1. Analytical-Verbal: Figuring out meanings of neologisms (artificial words) from natural contexts. Students see a novel word embedded in a paragraph, and have to infer its meaning from the context.

2. Analytical-Quantitative: Number series. Students have to say what number should come next in a series of numbers.

3. Analytical-Figural: Matrices. Students see a figural matrix with the lower right entry missing. They have to say which of the options fits into the missing space.

4. Practical-Verbal: Everyday reasoning. Students are presented with a set of everyday problems in the life of an adolescent and have to select the option that best solves each problem.

5. Practical-Quantitative: Everyday math. Students are presented with scenarios requiring the use of math in everyday life (e.g., buying tickets for a ballgame), and have to solve math problems based on the scenarios.

6. Practical-Figural: Route planning. Students are presented with a map of an area (e.g., an entertainment park) and have to answer questions about navigating effectively through the area depicted by the map.

7. Creative-Verbal: Novel analogies. Students are presented with verbal analogies preceded by counterfactual premises (e.g., money falls off trees). They have to solve the analogies as though the counterfactual premises were true.

8. Creative-Quantitative: Novel number operations. Students are presented with rules for novel number operations, for example, "flix," which involves numerical manipulations that differ as a function of whether the first of two operands is greater than, equal to, or less than the second. Participants have to use the novel number operations to solve presented math problems.

9. Creative-Figural: In each item, participants are first presented with a figural series that involves one or more transformations; they then have to apply the rule of the series to a new figure with a different appearance, and complete the new series.

The analytical essay required students to comment on the use of security guards in schools; the creative essay required students to design an ideal school; and the practical essay required students to state a problem they are facing in their life and to describe three practical solutions to it.

We found that a confirmatory factor analysis (which looks for latent structure underlying a set of data) on the data was supportive of the triarchic theory of human intelligence, yielding separate and uncorrelated analytical, creative, and practical factors. The lack of correlation was due to the inclusion of essay as well as multiple-choice subtests. Although multiple-choice tests tended to correlate substantially with multiple-choice tests, their correlations with essay tests were much weaker. We found the multiple-choice analytical subtest to load most highly on the analytical factor, but the essay creative and practical subtests to load most highly on their respective factors. Thus, measurement of creative and practical abilities probably ideally should be accomplished with other kinds of testing instruments that complement multiple-choice instruments.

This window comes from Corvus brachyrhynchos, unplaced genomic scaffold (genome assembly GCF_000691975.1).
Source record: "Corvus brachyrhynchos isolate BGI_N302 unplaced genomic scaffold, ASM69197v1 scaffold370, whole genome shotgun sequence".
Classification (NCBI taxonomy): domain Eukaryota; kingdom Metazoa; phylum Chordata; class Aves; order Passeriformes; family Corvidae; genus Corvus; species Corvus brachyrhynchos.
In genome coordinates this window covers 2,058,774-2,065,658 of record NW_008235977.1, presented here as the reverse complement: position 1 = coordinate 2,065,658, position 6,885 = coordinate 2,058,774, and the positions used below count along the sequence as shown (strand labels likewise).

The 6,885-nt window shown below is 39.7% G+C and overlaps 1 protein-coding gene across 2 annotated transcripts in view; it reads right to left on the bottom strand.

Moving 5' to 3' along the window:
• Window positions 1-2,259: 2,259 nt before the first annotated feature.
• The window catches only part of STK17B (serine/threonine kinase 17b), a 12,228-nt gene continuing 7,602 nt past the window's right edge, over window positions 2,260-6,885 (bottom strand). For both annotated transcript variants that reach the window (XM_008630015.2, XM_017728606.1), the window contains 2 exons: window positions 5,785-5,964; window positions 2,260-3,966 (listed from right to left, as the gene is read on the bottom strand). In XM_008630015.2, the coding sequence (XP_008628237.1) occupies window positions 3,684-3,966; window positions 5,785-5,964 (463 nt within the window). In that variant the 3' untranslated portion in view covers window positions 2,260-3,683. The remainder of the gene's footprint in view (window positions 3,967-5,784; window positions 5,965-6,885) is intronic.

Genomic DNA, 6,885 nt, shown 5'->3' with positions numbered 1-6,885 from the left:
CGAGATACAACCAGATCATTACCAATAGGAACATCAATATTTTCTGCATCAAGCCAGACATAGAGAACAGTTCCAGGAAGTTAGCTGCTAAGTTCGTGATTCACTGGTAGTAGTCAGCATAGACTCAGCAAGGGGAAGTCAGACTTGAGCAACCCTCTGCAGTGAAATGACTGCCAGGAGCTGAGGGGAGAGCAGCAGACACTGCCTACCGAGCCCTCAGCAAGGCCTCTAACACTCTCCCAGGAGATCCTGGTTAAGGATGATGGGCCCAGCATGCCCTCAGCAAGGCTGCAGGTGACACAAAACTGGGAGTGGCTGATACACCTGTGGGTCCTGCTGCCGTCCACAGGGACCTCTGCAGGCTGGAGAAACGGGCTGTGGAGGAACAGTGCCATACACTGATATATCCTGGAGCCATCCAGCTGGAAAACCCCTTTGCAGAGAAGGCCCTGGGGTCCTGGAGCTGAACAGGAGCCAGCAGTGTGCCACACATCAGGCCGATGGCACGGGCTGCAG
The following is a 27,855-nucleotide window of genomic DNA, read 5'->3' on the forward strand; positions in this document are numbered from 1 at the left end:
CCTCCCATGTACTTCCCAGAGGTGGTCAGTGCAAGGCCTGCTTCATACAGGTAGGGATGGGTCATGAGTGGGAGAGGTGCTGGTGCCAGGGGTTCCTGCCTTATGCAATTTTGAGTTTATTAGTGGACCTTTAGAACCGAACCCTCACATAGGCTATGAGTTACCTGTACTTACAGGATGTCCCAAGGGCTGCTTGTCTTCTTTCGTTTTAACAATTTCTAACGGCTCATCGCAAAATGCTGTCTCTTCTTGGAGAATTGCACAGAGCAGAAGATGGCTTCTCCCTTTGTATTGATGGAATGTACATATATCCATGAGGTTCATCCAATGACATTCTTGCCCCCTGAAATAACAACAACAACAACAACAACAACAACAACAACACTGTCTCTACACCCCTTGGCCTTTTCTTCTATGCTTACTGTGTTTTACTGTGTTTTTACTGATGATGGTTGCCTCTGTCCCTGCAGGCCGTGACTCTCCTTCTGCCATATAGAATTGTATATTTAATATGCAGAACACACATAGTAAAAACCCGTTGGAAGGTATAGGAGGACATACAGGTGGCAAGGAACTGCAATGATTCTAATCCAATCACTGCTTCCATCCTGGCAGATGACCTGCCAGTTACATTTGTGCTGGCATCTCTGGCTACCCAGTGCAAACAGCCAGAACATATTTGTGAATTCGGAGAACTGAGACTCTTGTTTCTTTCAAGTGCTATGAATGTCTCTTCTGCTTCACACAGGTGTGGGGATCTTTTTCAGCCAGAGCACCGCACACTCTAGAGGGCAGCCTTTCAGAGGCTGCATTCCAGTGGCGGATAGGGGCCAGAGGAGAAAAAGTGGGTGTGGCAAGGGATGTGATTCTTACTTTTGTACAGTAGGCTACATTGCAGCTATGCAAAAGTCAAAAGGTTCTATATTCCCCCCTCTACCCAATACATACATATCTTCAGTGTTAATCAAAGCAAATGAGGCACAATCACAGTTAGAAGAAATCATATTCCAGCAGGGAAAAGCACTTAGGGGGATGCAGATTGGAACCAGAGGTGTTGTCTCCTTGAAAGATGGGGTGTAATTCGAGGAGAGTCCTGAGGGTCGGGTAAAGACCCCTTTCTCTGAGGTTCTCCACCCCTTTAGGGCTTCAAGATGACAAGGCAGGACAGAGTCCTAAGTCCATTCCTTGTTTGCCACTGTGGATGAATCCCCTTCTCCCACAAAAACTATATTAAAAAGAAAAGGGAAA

In another study using this test, conducted with 3252 students in the U.S. Finland, and Spain, Sternberg and his colleagues used the multiple-choice section of that STAT to compare five alternative models of intelligence, again via confirmatory factor analysis. A model featuring a general factor of intelligence fit the data relatively poorly. The triarchic model, allowing for intercorrelation among the analytic, creative, and practical factors, provided the best fit to the data (Sternberg, CastejĒn, Prieto, Hautakami, & Grigorenko, 2001).

In a yet another study, Grigorenko and Sternberg (2001) tested 511 Russian school children (ranging in age from 8 to 17 years) as well as 490 mothers and 328 fathers of these children. We used entirely distinct measures of analytical, creative, and practical intelligence. Consider, for example, the tests used for adults. Similar tests were used for children.

Fluid analytical intelligence was measured by two subtests of a test of nonverbal intelligence. The Test of g: Culture Fair, Level II (Cattell & Cattell, 1973) is a test of fluid intelligence designed to reduce, as much as possible, the influence of verbal comprehension, culture, and educational level, although no test eliminates such influences. In the first subtest, Series, individuals were presented with an incomplete, progressive series of figures. The participants' task was to select, from among the choices provided, the answer that best continued the series. In the Matrices subtest, the task was to complete the matrix presented at the left of each row.